Reading on the Trail: Six Books to Consider for Your Pack
Josh Wolfe 03.06.12
In my opinion, the best part of a hiking trip is the downtime. Yes, I love the toil and sweat of gritting my teeth and climbing a few thousand feet. The accomplished feeling and satisfaction of looking out over the valley below brings unexplainable exhilaration; an intrinsic mixture of dauntless gall and cerebral bliss. But when the day’s hike is done, the planned miles now a distant memory, a trodden trail; I love nothing more than lying in the dirt with a good book.
I have compiled a list of some good, trail-worthy books. It’s important to remember to not overload yourself because you feel you must have Wolfe’s (no relation) Look Homeward, Angel, McCarthy’s Blood Meridian (hellish nightmares) or anything even remotely related to what we classify as “self-help” (nobody wants a hiking partner suggesting sweaty hugs after completing a day’s hike).
Here is a short list I have compiled; I’d love to hear yours:
Our Southern Highlanders by Horace Kephart – Kephart, a retired librarian, went to live in the Southern Appalachians in 1904. For anyone interested in the region, this book offers such valuable insights and anecdotes to life in Appalachia that simply cannot be found anywhere else.
Plymouth Rock and the Pilgrims: And Other Speeches by Mark Twain – Get to know one of the most important figures in American literature. Here, you will learn that Twain was a highly sought after public speaker (mainly to pay off debts) throughout his life. As always, the book is full of admirable humor and first-rate wit.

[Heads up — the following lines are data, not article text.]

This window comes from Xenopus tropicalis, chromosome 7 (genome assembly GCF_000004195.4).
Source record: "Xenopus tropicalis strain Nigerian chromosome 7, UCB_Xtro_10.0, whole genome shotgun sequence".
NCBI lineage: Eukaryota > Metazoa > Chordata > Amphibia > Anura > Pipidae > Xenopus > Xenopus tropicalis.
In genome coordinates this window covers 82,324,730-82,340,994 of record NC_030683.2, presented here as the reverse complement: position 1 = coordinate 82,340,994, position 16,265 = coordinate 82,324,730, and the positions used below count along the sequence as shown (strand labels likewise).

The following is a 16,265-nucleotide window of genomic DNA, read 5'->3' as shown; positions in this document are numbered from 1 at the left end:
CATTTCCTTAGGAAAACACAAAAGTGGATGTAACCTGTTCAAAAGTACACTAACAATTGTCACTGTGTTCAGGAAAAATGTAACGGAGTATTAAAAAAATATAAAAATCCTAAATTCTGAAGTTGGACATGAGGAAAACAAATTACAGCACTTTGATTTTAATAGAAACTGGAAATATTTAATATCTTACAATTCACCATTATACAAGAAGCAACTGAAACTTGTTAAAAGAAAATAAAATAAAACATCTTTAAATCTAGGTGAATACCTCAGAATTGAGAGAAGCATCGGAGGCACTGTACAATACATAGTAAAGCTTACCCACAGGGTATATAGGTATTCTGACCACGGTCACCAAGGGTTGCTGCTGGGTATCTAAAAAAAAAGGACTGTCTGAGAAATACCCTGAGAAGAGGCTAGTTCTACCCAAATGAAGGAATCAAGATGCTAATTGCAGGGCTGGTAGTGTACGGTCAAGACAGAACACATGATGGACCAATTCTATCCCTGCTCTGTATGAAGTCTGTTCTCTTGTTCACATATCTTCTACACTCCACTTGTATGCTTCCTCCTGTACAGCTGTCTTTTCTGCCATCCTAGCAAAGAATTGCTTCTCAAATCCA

A Confederacy of Dunces by John Kennedy Toole – This book is of ample length for a week’s hike. I read this book sitting up because I don’t laugh well lying down.
True at First Light by Ernest Hemingway – Yes, a strange choice for Hemingway. We could certainly follow the paths of characters such as Nick Adams (The Nick Adams Stories), Santiago (The Old Man and the Sea) or Jake Barnes (The Sun Also Rises). For me, this blend of autobiography and fiction allows for a declarative self-portrait of the great writer and sportsman. It is of proper weight to carry and word count to last several days.
A Painted House by John Grisham – Of proper length (465 pages) and very light (in paperback). The tale of Luke Chandler will keep you entertained and laughing, but could also cause hunger pains when young Luke’s mother and grandmother head into the kitchen for Sunday dinner. The strains of farm life in the Arkansas delta will make you appreciate your freedom on the trail as Grisham proves the storyteller he is.
And last but not least, my personal favorite for the trail:
The Hobbit by J.R.R. Tolkien – I know what you’re thinking, “What kind of sophomoric loony are we dealing with here?” Bilbo Baggins’s journey is an epic one. While most of us are on the pseudo-tame trails of North America, Bilbo is following the direction of Gandalf and thirteen trouble-loving dwarfs, travelling through Rivendell and the Misty Mountains. Tolkien’s writing provides a visual aesthetic that has not found many challengers as the hobbit finds himself in and out of trouble at an incalculable rate.
Most of these books can be found on the Internet for relatively cheap prices. Don’t be afraid to trade books with others along the trail when you’re finished. Sign it and date it. You never know the path you are allowing that book to walk unless you give it a chance.